About The Author

Jack Scoville

Jack Scoville is an often quoted market analyst in the grain and soft commodities sectors. You will find his commentary throughout the Reuters, Wall Street Journal, Dow Jones, Bloomberg, and Barron's publications. Contact Mr. Scoville at (312) 264-4322

Wheat: Wheat markets were higher last week in recovery trading. Most traders now expect less or no Wheat offers from Black Sea ports after the middle of March. No one is sure about Russia and its new tax regime. Russia is raising its export taxes in mid March but farmers there are not selling. The Russian government move has apparently caused lower prices internally and farmers have reportedly pulled back for the market. Many world buyers such as Egypt have indicated that they still intend to buy Russian Wheat even with the new taxes, so the overall Wheat situation might not change that much even if Russia decides to move ahead with the new taxes in the end. Great Plains weather has improved with snow except for some southern areas that remain dry. Canada is also better although it remains drier than normal, and some rain and snow has fallen in southern Russia. It remains much drier than normal in Argentina.

Weekly Chicago Soft Red Winter Wheat Futures

Weekly Chicago Hard Red Winter Wheat Futures

Weekly Minneapolis Hard Red Spring Wheat Futures

Corn:  Corn was higher and made a new weekly high close and Oats were lower on apparent fund liquidation.  Big demand from China was the feature last week as the country booked at least 5.0 million tons of US Corn.  It was a big week for Corn sales for anybody.  The export sales report was very strong last week.  Export demand has held relatively strong as US Corn is about the cheapest feed grain in the world market.  It has rained in central and parts of northern Brazil in the last week.  Southern Brazil and Argentina also got some excessive rain.  The main crop harvest has started in parts of Brazil, but progress will be slow due to the spread out planting dates due too dry conditions earlier in the year.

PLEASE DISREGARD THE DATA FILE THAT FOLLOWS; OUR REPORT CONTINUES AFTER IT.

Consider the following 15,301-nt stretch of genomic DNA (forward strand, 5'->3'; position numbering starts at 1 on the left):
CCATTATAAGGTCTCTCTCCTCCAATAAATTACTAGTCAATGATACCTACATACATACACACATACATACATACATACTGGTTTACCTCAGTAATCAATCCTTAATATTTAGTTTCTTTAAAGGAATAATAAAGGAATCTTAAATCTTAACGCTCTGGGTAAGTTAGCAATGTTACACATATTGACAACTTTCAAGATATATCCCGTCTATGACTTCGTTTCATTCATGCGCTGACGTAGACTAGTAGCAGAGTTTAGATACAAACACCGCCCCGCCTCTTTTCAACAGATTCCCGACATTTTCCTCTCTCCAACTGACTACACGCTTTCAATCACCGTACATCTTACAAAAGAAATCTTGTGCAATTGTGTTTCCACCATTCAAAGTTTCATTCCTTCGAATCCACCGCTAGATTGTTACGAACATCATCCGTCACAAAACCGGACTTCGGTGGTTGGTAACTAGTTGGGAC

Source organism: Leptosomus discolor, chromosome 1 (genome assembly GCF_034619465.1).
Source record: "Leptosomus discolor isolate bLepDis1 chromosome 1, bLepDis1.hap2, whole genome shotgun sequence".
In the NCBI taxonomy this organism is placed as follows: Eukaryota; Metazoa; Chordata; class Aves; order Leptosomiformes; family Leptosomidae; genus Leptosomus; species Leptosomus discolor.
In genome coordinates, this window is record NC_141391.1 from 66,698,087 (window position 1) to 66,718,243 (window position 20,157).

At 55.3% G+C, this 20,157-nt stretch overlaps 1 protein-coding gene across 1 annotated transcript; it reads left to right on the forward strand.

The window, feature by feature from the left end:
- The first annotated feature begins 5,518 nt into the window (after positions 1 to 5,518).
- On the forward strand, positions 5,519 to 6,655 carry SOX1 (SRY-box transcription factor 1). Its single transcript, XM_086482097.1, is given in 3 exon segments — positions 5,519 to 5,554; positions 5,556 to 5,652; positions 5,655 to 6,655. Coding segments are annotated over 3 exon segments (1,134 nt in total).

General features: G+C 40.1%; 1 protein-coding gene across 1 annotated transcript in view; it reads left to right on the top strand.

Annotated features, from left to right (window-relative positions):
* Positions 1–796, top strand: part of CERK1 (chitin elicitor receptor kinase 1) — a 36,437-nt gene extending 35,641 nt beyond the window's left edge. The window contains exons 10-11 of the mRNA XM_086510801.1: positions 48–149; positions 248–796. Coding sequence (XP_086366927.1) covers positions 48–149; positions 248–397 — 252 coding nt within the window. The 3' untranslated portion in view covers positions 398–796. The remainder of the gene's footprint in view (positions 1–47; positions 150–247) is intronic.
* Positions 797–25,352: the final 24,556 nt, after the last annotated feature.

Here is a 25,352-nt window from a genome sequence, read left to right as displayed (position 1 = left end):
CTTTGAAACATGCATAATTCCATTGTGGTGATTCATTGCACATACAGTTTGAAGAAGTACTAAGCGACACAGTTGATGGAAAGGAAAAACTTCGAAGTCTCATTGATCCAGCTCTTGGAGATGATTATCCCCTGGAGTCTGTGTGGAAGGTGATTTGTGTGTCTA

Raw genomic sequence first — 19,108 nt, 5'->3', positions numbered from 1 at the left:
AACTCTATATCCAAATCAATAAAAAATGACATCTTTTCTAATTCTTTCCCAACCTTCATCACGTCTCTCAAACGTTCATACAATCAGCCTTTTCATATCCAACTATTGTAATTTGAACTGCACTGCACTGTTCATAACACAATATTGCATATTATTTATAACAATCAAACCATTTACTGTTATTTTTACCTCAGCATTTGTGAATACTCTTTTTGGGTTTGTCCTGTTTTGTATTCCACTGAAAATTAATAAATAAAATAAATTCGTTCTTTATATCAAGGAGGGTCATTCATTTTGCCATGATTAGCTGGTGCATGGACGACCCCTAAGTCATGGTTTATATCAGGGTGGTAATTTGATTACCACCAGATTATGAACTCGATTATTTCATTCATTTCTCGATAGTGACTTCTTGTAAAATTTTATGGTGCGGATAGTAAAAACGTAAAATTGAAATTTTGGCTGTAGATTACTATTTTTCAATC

Weekly Corn Futures

Weekly Oats Futures

Soybeans and Soybean Meal:  Soybeans and Soybean Meal closed a little lower on fund selling.  The selling probably came on ideas that the impending Brazil harvest will kill current demand for US Soybeans.  China has been buying for this year and next year here.  Soybeans are now starting to be harvested in Brazil.  Very little has been done so far and the progress might be slow due to the spread out planting earlier this year caused by dry conditions.  Now it is raining too much for harvesting and there are some concerns that the quality could suffer.  Many areas had problems with the weather during different parts of the growing season, so yield report estimates have been a little less.  There is little sign the US price has rationed demand.  Export demand reports from USDA were weaker last week for old crop Soybeans, but very strong for new crop Soybeans.  The strong demand for exports and for domestic use means there is little room for error and that the US could even come close to running out of Soybeans to sell.

Weekly Chicago Soybeans Futures

Weekly Chicago Soybean Meal Futures

Rice:  Rice was a little higher last week in mostly light volume trading.  Iraq announced a global tender for 30,000 tons of Rice last week.  Ideas are that countries other than the US will make the sale and that a US only tender will come somewhat later.  The cash market has not felt any increased demand lately and mill operations are reported to be on the slow side.  Exports had been strong until recently and were moderate last week.  Texas is about out of Rice, but there is Rice available in the other states.

Weekly Chicago Rice Futures

Palm Oil and Vegetable Oils:  Palm Oil closed higher as export volumes have been much less so far in January.  Ideas are that the export demand could recover some in February.  Exports have been running at 44% less than last month.  The market had been supported by ideas of tight supplies in Malaysia.  Indonesia has increased its export taxes in the last week.  The production of Palm Oil is down in both Malaysia and Indonesia as plantations in both countries are having trouble getting workers into the fields.  Wet weather has caused even more delays.  Soybean Oil was higher along with Palm Oil and on ideas of increasing demand, and Canola was higher as speculative profit taking hit the market after a string of new contract highs.  Commercials were the best buyers